From Dennis Atchison
February 1 2022
Dear Rest of Canada,
OUR PROVINCIAL slogan is “Be … in this place.” Many of you across Canada might ask, “Why?”.
Already in 2022 some 150 centimeters (or almost five feet) of snow has arrived in New Brunswick, with another 25 cm on the way in two days.
On January 31 our provincial government “opened up” for regular economic activity, with schools back in, business open and special events back in swing. At the same time, media reported January 2022 was the “deadliest month” for Covid-related deaths, record number of people in hospital due to Covid, intensive care units full and record number of infections in the population.
Then there are the countless stories of out-of-province developers and investors buying up multiple properties, jacking rents 40% with no improvements, and not giving property notice. Investors love it because the initial cost is cheap by Canadian standards and there are no provincial regulations to monitor or inhibit this activity. Home prices in New Brunswick had the highest increase in Canada. To say investors and business types are excited would be an understatement.
RBC financial analysis reports state New Brunswick’s GDP grew 5.2 percent in 2021, with exports of oil and forestry products setting this performance. They identified lumber rose 300 percent, and wood products overall 21 percent.
But … anticipate New Brunswick’s homeless population to soar in 2022. Wages in the province have changed little in twenty years. The business community has fought against, and won, any significant changes to minimum wage increases. No one can handle their rent going from $750 to $1,200 a month with just two or three months notice. The wave of housing insecurity will crash hard by May and June.
So what is the point of all this? Is little New Brunswick really in big trouble?
In some ways, most certainly. As a province we are always reacting instead of planning, despite claiming to be an “innovative” province. This approach leaves us behind in so many areas … like wages and affordable housing … and leaves us vulnerable to exploitation from the big investors in Ontario and Alberta as they buy up our province at will. Our political leaders claim this is “good for the economy” and corporations like RBC will support that claim, despite not including all variables in their calculations.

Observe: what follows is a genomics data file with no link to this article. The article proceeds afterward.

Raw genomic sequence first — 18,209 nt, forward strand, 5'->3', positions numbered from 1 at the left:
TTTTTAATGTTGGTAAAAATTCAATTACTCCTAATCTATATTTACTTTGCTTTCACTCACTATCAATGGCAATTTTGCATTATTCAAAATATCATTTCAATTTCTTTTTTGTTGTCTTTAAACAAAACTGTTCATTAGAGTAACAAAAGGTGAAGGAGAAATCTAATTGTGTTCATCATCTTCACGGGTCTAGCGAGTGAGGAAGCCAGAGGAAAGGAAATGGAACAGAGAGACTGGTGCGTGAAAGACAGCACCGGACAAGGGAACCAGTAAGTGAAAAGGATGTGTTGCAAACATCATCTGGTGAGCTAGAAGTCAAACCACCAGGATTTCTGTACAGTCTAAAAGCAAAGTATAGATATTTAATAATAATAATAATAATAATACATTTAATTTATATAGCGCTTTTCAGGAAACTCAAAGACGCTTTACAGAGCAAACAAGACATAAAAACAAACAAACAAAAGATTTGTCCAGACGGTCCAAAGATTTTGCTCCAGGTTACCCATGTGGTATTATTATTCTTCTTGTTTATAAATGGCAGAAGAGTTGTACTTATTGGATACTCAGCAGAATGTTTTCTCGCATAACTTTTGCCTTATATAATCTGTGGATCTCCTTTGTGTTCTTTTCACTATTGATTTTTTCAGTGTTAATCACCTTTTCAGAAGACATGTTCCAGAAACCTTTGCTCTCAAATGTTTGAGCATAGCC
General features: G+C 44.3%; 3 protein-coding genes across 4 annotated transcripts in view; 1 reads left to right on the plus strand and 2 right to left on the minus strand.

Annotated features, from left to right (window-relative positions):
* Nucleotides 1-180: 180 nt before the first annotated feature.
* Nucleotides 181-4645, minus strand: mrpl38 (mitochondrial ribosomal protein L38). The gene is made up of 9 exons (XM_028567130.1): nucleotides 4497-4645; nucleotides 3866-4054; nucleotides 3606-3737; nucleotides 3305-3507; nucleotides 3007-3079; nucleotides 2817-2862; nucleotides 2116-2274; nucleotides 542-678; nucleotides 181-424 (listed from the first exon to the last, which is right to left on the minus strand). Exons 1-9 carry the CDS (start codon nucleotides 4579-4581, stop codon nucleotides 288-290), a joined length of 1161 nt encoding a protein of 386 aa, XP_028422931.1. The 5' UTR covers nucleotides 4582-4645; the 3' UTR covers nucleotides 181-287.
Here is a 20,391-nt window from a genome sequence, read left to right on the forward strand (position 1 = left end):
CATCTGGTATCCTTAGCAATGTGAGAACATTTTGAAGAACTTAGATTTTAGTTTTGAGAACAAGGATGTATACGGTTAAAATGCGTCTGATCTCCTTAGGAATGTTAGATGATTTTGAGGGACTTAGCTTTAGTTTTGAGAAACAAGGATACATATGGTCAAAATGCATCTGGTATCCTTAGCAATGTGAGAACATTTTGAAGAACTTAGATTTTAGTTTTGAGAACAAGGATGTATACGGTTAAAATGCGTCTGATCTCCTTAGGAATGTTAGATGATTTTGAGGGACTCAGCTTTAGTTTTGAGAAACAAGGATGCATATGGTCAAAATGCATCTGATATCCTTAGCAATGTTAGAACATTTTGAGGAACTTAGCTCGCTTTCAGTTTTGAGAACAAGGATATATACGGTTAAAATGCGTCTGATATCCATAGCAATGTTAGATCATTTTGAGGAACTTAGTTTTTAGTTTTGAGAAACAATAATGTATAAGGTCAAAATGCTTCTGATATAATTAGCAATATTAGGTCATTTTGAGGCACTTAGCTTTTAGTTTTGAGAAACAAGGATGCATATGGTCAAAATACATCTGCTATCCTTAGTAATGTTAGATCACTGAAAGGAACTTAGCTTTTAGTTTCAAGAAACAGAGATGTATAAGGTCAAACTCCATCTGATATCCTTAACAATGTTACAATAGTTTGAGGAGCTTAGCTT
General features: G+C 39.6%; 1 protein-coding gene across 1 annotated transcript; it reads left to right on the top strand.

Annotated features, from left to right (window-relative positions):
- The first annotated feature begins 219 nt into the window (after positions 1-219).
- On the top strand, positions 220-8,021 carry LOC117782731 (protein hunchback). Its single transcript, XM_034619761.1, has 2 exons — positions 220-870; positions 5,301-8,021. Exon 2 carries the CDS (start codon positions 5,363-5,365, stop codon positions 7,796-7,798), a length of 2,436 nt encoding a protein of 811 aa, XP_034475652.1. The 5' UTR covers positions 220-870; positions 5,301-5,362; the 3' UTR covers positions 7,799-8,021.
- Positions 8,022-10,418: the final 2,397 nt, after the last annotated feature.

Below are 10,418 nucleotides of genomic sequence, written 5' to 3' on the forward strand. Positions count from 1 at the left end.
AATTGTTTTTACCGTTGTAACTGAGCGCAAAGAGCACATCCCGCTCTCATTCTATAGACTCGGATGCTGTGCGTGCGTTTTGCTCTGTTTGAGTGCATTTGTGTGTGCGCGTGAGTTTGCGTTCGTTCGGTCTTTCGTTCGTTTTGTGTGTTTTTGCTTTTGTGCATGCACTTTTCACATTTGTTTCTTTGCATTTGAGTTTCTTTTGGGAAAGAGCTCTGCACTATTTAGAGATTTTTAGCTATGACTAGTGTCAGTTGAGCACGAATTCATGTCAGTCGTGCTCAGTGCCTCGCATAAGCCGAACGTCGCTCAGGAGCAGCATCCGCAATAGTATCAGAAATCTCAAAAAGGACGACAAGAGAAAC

So begins 2022. And you know … it is fine … because that is how it really is around here.
What RBC, and politicians, and outside investors and others miss is our true provincial soul … which is community. There is this movie titled The New Corporation – The Unfortunately Necessary Sequel in which someone remarks something to the effect corporations and business-types see everything as “markets” – health care, education, and communities. This is a mistake … a big mistake … the speaker points out.
Despite being battered by corporate and business agendas – that “market” mindset - what is emerging in New Brunswick and adapting quickly are much stronger communities. Often times these new networks or collaborations are improving their quality of life without the predominance of money. Local food strategies are newly emerging with affordable costs for both the grower and buyer. Co-op housing is emerging to counter-balance the devastation of out-of-province investment for immediate returns on rental properties. New networks are emerging, especially through social media, of barter systems for both goods and services. “Buy Local”, especially in food industry, has taken much deeper roots in the community through social media word of mouth.
Their “return on investment’ is community … not profit!
So, while there are some who desire to “buy and sell” our province, there are many others who truly know what it means to “Be … in this place”.
Bye for now from New Brunswick … be good.